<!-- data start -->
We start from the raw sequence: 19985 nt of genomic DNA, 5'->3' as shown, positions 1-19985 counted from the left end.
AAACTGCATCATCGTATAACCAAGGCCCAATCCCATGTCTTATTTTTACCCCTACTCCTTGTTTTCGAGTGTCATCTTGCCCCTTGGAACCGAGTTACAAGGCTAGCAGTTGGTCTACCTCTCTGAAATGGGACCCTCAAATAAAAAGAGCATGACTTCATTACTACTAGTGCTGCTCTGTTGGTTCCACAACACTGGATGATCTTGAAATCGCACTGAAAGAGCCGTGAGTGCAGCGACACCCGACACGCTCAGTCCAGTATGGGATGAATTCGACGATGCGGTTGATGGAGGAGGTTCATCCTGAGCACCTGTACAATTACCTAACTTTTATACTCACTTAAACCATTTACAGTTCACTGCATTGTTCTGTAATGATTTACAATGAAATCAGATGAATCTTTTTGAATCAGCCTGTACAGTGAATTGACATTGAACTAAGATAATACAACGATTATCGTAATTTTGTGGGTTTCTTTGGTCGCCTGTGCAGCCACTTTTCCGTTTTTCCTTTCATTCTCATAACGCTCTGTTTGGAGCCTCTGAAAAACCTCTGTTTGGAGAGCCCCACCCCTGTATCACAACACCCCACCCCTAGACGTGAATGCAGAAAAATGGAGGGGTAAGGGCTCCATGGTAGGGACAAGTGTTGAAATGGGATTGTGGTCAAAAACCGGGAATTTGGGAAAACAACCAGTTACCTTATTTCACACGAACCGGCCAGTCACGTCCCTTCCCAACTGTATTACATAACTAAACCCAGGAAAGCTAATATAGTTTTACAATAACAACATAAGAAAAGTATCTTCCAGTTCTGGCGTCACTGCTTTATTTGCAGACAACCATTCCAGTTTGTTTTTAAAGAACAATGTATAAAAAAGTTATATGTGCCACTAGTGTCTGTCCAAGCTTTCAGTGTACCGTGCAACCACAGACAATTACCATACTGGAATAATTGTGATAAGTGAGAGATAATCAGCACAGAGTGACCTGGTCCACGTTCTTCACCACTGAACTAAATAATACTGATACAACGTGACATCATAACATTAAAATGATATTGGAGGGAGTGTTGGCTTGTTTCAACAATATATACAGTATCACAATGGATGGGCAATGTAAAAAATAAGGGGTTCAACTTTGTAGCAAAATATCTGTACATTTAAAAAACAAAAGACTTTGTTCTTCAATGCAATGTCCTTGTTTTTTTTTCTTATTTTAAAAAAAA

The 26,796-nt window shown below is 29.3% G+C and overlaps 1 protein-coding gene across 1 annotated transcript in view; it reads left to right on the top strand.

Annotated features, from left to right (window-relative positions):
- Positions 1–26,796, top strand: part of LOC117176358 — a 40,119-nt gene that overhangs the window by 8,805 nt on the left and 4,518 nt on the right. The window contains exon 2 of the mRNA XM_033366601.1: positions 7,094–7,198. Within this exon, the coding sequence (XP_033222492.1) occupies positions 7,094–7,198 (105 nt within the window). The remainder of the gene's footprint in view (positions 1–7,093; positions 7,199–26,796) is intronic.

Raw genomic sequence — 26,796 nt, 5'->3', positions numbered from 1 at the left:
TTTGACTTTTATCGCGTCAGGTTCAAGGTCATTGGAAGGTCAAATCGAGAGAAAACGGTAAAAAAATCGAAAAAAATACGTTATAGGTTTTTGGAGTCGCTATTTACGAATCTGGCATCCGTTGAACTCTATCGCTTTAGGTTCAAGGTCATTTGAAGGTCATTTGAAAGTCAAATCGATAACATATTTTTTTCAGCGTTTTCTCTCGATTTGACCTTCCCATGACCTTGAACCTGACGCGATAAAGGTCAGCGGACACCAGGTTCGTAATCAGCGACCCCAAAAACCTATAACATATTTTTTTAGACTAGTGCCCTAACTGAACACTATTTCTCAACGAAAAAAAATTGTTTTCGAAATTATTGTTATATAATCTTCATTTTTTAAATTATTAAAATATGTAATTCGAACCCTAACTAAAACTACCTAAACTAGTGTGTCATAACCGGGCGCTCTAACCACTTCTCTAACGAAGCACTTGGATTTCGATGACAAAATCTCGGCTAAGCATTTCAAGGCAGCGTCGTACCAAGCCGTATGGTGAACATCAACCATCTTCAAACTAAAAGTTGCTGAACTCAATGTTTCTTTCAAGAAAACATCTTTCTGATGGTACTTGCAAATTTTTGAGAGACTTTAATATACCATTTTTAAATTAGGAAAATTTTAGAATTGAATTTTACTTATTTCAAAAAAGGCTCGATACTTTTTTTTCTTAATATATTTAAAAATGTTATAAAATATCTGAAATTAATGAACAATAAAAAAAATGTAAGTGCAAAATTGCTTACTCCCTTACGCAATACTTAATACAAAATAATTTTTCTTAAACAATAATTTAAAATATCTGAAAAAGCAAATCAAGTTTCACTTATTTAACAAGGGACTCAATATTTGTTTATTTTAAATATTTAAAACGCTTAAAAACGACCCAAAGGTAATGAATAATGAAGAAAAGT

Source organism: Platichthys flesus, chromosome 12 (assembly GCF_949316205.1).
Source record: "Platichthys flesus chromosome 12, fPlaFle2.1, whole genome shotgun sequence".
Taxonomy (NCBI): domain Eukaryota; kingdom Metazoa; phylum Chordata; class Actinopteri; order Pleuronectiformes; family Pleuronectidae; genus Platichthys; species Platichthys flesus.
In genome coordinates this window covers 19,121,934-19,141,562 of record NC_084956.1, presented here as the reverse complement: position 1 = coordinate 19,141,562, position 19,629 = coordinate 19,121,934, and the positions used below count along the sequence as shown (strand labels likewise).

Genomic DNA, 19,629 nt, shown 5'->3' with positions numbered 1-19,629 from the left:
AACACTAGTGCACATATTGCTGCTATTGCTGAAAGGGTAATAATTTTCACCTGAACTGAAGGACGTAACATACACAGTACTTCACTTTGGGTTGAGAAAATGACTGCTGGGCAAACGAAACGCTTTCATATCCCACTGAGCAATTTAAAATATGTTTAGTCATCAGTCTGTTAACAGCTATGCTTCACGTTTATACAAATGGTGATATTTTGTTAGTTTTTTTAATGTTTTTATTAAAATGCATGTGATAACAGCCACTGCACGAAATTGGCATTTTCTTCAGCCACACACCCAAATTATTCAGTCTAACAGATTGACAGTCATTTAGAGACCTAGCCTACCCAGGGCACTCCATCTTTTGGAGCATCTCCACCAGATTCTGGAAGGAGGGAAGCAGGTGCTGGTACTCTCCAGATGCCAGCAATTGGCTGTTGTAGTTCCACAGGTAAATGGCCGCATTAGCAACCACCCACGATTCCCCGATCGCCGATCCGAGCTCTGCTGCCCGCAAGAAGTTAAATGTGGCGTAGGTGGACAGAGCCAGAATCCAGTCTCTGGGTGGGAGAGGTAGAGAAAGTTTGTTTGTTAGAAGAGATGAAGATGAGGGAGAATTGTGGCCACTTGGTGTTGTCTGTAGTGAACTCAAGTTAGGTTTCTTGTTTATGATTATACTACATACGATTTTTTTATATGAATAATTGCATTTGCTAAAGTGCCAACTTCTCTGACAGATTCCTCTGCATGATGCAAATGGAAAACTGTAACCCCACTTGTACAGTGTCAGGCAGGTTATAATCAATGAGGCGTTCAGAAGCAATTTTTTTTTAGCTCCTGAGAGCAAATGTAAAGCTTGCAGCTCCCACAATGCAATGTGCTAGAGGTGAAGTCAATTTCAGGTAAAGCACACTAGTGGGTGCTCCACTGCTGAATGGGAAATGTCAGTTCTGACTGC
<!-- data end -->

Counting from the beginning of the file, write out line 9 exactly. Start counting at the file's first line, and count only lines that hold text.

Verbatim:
Source record: "Platichthys flesus chromosome 12, fPlaFle2.1, whole genome shotgun sequence".